I think two things explain that. One is that the only real public company in the west is Zynga. Whether they have anything to do with making triple-A quality immersive games — which they don’t, they’re in a totally different business with a different audience – is lost on most investors. Second, traditionally venture guys have shied away from any kind of content-led businesses. They appreciated the early days of free-to-play, where it was about user acquisition, leverage of an ecosystem, terms of service for free virality, data analytics, and aggressive monetization. They understand all those things, because they all apply to a lot of other businesses outside of games. But when it comes down to, “Hey, I have a great entertainment experience for people,” they don’t trust themselves. The vast majority of them have backed up.
You do see a few examples, like Mitch Lasky at Benchmark or Rick Thompson, who was one of my co-founders. They’re still out there looking for great deals. But they’re in the minority. It’s going to create an opportunity for some of the larger Asian guys – Nexon, Tencent, others. If they wanted to take advantage of it, the EAs and Activisions of the world could put capital to work in a way that could be very strategically meaningful to them.
GamesBeat: Is this something that some [initial public offerings] in the game business could help with?
Richardson: What we really need is, whoever is going public next should be a consistent, stable business that’s built on a backbone of delivering high quality games. They shouldn’t be a single-hit-driven company or the most aggressive guys at a particular moment. That won’t help us. If more of those companies try to go public and then their hit game is gone, or the dynamics that made them successful is no longer relevant, and they don’t sustain, we’ll continue to have this problem.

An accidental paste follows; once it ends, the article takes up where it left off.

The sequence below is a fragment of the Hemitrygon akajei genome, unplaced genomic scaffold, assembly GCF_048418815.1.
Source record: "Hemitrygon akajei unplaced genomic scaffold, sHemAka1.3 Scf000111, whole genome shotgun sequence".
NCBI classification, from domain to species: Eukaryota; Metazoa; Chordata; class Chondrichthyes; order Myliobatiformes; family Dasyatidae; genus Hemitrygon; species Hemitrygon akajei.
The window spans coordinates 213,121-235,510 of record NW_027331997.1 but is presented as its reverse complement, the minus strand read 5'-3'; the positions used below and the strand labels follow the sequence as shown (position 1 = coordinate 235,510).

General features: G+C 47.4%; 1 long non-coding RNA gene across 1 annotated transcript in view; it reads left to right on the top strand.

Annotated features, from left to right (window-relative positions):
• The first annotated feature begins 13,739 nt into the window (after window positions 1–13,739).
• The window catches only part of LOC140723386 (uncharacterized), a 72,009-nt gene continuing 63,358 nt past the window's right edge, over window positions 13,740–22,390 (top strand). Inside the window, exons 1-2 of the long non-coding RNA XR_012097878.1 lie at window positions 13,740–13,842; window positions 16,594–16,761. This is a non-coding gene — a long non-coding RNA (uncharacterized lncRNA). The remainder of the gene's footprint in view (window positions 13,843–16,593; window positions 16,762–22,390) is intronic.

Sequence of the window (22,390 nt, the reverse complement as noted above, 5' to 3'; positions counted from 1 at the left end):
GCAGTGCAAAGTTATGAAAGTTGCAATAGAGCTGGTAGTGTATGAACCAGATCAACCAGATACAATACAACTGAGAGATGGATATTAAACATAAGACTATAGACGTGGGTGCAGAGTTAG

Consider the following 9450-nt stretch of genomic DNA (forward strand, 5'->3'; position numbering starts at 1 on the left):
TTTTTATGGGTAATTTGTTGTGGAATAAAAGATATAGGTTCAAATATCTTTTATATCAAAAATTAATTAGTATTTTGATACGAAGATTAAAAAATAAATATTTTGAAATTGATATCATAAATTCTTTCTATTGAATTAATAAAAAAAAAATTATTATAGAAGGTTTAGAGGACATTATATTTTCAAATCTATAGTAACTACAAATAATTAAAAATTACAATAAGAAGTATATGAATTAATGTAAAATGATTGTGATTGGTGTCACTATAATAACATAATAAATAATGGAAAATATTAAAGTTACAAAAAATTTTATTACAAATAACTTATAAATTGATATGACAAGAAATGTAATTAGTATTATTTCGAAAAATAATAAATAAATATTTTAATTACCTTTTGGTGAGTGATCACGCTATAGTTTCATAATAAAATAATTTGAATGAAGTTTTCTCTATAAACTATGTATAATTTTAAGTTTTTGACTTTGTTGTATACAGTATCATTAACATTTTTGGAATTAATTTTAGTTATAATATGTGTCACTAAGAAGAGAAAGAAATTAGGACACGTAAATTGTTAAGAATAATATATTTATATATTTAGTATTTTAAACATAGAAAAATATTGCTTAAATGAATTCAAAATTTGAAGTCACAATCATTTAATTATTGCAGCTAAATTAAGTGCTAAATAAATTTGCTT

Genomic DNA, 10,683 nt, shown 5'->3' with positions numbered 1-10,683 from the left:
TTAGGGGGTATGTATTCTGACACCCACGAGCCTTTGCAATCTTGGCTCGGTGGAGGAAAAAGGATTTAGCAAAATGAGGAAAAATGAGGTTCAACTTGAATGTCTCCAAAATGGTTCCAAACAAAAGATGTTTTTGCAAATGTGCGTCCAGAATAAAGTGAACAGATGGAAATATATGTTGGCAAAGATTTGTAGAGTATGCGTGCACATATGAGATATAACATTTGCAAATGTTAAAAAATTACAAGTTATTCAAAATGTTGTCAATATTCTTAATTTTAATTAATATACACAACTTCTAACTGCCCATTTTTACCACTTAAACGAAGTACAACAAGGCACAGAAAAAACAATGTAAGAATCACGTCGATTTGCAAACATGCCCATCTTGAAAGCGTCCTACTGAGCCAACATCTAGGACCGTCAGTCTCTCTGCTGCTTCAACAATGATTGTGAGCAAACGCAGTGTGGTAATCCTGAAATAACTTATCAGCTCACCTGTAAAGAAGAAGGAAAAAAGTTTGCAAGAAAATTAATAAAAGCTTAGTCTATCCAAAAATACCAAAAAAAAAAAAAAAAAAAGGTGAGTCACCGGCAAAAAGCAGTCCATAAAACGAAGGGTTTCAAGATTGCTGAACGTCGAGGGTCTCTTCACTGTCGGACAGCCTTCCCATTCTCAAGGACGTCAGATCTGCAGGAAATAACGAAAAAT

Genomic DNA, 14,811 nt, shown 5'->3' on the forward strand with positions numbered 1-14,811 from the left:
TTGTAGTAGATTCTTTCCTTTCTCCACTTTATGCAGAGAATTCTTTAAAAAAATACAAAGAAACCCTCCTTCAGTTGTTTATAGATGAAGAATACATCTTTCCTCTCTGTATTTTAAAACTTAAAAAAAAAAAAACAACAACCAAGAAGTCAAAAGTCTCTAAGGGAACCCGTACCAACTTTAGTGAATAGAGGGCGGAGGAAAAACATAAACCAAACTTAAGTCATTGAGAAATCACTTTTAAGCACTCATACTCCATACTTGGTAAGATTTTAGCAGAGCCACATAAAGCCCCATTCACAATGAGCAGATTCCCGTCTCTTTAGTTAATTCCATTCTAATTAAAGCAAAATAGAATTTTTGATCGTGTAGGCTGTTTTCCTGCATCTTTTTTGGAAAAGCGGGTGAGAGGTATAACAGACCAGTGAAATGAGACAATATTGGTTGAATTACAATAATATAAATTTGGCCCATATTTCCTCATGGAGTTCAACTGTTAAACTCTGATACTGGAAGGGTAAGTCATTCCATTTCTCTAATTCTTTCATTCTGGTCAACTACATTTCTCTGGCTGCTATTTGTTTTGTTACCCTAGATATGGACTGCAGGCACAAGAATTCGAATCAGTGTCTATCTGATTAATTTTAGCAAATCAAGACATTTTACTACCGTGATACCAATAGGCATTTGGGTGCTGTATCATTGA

GamesBeat: One of your games is a shooter. In free-to-play mobile games, is it hard to monetize a shooter?
Richardson: If you look at KingsRoad, the action-RPG we have, there are a lot of similarities to Dungeon Fighter Online, which has been one of their most successful franchises. And in the shooter category, whether it’s Counter-Strike or Combat Arms or a couple of others, [Nexon] had a ton of experience with the kind of games we’re making. That made us feel further validated by the fact that [Nexon] wanted to put money into us. They saw and played our games and said, “These are winners.”
Specific to your question, we think there’s a lot of value there. With a first-person shooter, it’s a skill-based game, and it’s PvP-based. A lot of the techniques you see in free-to-play games that are more PvE-based, or in games where you don’t mind if a player can pay to win, don’t apply at all. The experience they have – mostly around what not to do – is going to be important to us.
That’s not to say that they haven’t had a lot of success, because they have. It’s that the scar tissue of things we might try, that they have tried, is invaluable. It shortens that iteration cycle. Not everything we’ve done, whether it’s in KingsRoad or Ballistic, has worked. You like to feel as if the signal to noise ratio on the things you try is high.